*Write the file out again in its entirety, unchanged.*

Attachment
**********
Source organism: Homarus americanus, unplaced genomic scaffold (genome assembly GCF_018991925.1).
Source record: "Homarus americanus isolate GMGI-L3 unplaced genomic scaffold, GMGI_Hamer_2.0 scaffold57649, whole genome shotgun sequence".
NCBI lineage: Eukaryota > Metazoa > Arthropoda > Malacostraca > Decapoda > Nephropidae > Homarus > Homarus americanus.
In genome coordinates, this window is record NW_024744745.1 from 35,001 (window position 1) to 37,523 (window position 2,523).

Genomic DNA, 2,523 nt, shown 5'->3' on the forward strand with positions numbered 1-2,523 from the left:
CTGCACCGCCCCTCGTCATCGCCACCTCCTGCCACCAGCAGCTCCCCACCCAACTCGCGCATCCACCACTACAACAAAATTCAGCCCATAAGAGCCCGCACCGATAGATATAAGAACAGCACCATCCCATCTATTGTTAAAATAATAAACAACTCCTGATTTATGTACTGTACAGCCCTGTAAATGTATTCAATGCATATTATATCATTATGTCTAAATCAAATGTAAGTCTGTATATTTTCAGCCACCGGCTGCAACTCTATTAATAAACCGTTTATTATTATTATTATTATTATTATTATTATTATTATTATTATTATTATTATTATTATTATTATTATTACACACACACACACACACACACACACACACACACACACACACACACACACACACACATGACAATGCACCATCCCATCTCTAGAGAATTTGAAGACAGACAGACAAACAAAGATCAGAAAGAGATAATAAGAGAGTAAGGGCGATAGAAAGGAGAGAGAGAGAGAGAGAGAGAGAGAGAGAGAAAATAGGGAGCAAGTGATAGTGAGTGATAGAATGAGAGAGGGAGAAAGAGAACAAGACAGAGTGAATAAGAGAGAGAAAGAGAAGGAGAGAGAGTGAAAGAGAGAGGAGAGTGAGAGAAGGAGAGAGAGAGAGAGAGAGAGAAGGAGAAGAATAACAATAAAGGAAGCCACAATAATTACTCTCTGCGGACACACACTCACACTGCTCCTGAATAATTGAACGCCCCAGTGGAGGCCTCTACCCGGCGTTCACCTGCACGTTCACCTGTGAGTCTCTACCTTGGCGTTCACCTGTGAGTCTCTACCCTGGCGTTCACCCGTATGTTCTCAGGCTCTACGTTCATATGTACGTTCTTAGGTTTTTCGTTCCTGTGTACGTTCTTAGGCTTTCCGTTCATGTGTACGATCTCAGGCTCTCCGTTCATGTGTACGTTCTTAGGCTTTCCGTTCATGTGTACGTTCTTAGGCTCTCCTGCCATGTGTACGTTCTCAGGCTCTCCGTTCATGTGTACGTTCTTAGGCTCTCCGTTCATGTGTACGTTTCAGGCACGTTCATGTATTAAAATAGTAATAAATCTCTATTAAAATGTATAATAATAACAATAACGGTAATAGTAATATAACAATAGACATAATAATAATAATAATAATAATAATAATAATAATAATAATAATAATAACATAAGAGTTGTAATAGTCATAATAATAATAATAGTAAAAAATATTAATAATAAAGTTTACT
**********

Source organism: Homarus americanus, unplaced genomic scaffold (genome assembly GCF_018991925.1).
Source record: "Homarus americanus isolate GMGI-L3 unplaced genomic scaffold, GMGI_Hamer_2.0 scaffold57649, whole genome shotgun sequence".
NCBI lineage: Eukaryota > Metazoa > Arthropoda > Malacostraca > Decapoda > Nephropidae > Homarus > Homarus americanus.
In genome coordinates, this window is record NW_024744745.1 from 35,001 (window position 1) to 37,523 (window position 2,523).

Genomic DNA, 2,523 nt, shown 5'->3' on the forward strand with positions numbered 1-2,523 from the left:
CTGCACCGCCCCTCGTCATCGCCACCTCCTGCCACCAGCAGCTCCCCACCCAACTCGCGCATCCACCACTACAACAAAATTCAGCCCATAAGAGCCCGCACCGATAGATATAAGAACAGCACCATCCCATCTATTGTTAAAATAATAAACAACTCCTGATTTATGTACTGTACAGCCCTGTAAATGTATTCAATGCATATTATATCATTATGTCTAAATCAAATGTAAGTCTGTATATTTTCAGCCACCGGCTGCAACTCTATTAATAAACCGTTTATTATTATTATTATTATTATTATTATTATTATTATTATTATTATTATTATTATTATTATTATTATTACACACACACACACACACACACACACACACACACACACACACACACACACACACACATGACAATGCACCATCCCATCTCTAGAGAATTTGAAGACAGACAGACAAACAAAGATCAGAAAGAGATAATAAGAGAGTAAGGGCGATAGAAAGGAGAGAGAGAGAGAGAGAGAGAGAGAGAGAGAAAATAGGGAGCAAGTGATAGTGAGTGATAGAATGAGAGAGGGAGAAAGAGAACAAGACAGAGTGAATAAGAGAGAGAAAGAGAAGGAGAGAGAGTGAAAGAGAGAGGAGAGTGAGAGAAGGAGAGAGAGAGAGAGAGAGAGAAGGAGAAGAATAACAATAAAGGAAGCCACAATAATTACTCTCTGCGGACACACACTCACACTGCTCCTGAATAATTGAACGCCCCAGTGGAGGCCTCTACCCGGCGTTCACCTGCACGTTCACCTGTGAGTCTCTACCTTGGCGTTCACCTGTGAGTCTCTACCCTGGCGTTCACCCGTATGTTCTCAGGCTCTACGTTCATATGTACGTTCTTAGGTTTTTCGTTCCTGTGTACGTTCTTAGGCTTTCCGTTCATGTGTACGATCTCAGGCTCTCCGTTCATGTGTACGTTCTTAGGCTTTCCGTTCATGTGTACGTTCTTAGGCTCTCCTGCCATGTGTACGTTCTCAGGCTCTCCGTTCATGTGTACGTTCTTAGGCTCTCCGTTCATGTGTACGTTTCAGGCACGTTCATGTATTAAAATAGTAATAAATCTCTATTAAAATGTATAATAATAACAATAACGGTAATAGTAATATAACAATAGACATAATAATAATAATAATAATAATAATAATAATAATAATAATAATAATAACATAAGAGTTGTAATAGTCATAATAATAATAATAGTAAAAAATATTAATAATAAAGTTTACT